A new Gregorian chant CD by a group of Benedictine monks in Norcia, Italy, debuted at No. 1 on Billboard’s classical music chart in mid-June. The album, Benedicta, was also the top overall seller at Barnes & Noble, was No. 2 on Amazon and made iTunes’ Top 40.
This is not the first time monastic chant has seen secular appeal; the biggest seller to date has been a CD called Chant, which became a pop-culture sensation 21 years ago. It featured music recorded in the 1970s and ’80s by the Benedictine Monks of Santo Domingo de Silos in Spain, but it didn’t attract much attention until re-released in 1994 by Angel Records.
With its whimsical cover illustration of hooded friars floating among the clouds, and marketing language that touted a “magical calm,” the CD sold 2.6 million copies in the U.S. and more than 6 million worldwide. It was followed by sequels Chant II and Chant III, among others.
But that was two decades ago, and times have changed — both musically and religiously. Buying albums has become passe. Today’s fans graze on music a track at a time on streaming services, like a la carte appetizers. Interest in Christianity continues to decline, according to the latest surveys. So it seems especially paradoxical that an album showcasing the Catholic Church’s most traditional form of liturgical prayer would generate such interest.
The co-founder of the small label that put out Benedicta believes it’s no accident.
“We look for things that are little gems,” said Monica Fitzgibbons, of church-focused De Montfort Music and its more eclectic parent company, AimHigher Entertainment.
Fitzgibbons had wanted to record the Norcia monks since she first heard them in 2007 and recognized something special in the small community, which finally agreed late last year to make a CD.
The first clue was that the monastery’s leader, Prior Cassian Folsom, had studied voice at prestigious Indiana University before becoming a monk; he and many of his brothers sound not just prayerful, but musically trained.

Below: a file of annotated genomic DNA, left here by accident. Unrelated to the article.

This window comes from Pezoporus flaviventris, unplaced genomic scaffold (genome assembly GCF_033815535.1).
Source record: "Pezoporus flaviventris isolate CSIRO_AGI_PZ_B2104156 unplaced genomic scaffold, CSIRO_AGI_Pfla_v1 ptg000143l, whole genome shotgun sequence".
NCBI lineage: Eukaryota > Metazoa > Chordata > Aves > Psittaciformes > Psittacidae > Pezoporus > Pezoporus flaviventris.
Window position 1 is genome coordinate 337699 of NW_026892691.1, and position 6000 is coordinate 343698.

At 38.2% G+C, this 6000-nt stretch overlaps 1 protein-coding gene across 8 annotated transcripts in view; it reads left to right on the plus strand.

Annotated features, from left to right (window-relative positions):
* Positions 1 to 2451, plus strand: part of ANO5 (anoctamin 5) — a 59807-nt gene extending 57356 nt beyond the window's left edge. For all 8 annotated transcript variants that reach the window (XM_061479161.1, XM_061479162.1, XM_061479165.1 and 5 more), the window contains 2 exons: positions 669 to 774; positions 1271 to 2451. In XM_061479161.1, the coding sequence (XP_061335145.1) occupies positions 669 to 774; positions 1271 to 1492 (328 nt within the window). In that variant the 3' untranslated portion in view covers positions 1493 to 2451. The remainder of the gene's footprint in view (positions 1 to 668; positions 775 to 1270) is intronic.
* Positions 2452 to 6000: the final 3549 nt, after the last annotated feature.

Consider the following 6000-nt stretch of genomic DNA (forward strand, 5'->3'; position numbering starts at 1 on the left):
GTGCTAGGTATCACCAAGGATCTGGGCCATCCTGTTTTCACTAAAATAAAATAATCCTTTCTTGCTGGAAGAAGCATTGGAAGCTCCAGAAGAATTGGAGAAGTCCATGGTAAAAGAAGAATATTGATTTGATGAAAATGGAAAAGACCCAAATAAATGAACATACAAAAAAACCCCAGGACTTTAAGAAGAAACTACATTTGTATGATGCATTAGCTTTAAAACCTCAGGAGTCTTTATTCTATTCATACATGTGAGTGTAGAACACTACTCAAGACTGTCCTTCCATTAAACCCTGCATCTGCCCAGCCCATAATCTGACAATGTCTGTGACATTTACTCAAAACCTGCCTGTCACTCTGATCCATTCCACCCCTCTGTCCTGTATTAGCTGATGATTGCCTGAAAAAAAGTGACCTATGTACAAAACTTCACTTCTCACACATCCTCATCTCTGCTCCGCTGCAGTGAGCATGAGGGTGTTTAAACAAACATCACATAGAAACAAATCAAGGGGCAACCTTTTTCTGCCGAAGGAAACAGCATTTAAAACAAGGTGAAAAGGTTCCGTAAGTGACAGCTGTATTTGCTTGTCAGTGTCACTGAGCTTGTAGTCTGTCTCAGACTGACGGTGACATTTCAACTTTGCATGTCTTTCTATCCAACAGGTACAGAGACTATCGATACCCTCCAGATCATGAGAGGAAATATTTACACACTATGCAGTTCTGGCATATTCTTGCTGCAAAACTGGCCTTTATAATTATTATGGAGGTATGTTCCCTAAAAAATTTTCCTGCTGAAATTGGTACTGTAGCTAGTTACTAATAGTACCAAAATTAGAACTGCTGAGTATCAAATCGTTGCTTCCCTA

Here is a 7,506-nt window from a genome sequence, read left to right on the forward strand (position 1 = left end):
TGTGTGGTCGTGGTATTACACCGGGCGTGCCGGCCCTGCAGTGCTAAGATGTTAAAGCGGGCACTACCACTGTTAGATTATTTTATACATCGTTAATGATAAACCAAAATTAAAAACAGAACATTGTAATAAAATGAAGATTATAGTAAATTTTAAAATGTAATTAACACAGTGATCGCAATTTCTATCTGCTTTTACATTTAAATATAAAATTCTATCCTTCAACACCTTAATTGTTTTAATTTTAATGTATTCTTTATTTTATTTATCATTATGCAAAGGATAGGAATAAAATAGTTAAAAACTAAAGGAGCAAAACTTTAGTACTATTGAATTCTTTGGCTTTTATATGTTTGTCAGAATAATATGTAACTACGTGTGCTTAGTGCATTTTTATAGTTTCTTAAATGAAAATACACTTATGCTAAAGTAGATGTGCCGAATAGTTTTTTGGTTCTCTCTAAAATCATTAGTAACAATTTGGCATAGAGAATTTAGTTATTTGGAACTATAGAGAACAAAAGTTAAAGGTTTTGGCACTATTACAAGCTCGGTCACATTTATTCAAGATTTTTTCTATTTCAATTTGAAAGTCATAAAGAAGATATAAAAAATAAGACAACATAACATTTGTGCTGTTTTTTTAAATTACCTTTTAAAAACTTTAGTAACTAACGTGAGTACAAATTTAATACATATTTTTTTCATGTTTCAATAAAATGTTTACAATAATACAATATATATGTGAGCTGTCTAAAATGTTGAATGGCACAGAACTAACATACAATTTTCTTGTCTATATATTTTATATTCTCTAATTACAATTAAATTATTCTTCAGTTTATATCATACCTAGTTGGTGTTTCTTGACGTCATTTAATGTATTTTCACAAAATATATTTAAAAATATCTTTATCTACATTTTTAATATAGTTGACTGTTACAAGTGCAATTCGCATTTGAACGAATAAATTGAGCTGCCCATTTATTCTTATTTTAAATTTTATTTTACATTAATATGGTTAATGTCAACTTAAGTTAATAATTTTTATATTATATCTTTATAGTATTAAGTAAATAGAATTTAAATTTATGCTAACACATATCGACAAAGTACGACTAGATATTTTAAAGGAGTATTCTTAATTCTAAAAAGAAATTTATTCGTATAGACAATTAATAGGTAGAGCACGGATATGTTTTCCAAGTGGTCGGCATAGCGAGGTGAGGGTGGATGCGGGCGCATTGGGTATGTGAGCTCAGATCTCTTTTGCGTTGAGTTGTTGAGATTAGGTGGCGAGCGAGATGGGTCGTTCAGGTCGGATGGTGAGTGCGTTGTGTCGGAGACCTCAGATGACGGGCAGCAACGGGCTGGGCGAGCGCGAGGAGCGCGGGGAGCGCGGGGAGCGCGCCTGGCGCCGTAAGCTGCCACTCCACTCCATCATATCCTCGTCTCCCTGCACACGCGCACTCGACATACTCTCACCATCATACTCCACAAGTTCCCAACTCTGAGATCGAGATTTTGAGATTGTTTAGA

And while many monasteries today are full of elderly monks, the clear-voiced Norcia community’s “average age is 33 — that’s another reason they sound so good,” she said. They are “the best of professional choral singers, a community that loves the prayer and the singing.”
It doesn’t hurt that the album was produced and engineered by multiple Grammy winners Christopher Alder, who has worked with the likes of Placido Domingo, and Jonathan Stokes, who recorded on-site at the monastery.
“This surpassed anything we thought,” said Fitzgibbons, whose labels had three of Billboard’s top five Classical Traditional Album Imprints last year.
The monks have an interesting back story, too. Folsom founded the community of 18 men, half Americans, in Rome but the townspeople of Norcia recruited them to move into the ancient monastery there — built on the birthplace of the Benedictines’ founder, St. Benedict, and his twin sister, St. Scholastica. The monastery had been continuously occupied from the 10th century until 200 years ago, but no monks had lived there since — until the group arrived in 1998.
De Montfort and international distributors Decca Classics/UMC, the largest distributor of classical music in the world, aren’t marketing Benedicta as what Fitzgibbons calls “mood music.” But she gets feedback from fans who say they find Gregorian chant soothing and relaxing.
“The time that is carved out for this music is very peaceful time,” she said, adding that “younger listeners are more open to eclectic music than even in 1994.”
Real Gregorian chant is, first and foremost, a form of prayer, based on the Psalms and other ancient texts. It has been “sung over centuries and centuries,” said Folsom, and to monks, “chant is part of the air we breathe.”
But you don’t have to be a monk, or even religious, to understand its timeless appeal.
“Someone who is listening to this without any background, will be drawn, I think, just by the beauty of it,” he said. “Beauty, and — I suppose people might say it’s somewhat ethereal. . . . They can connect it with some sort of spiritual experience, even without being able to name what that spiritual experience might be.”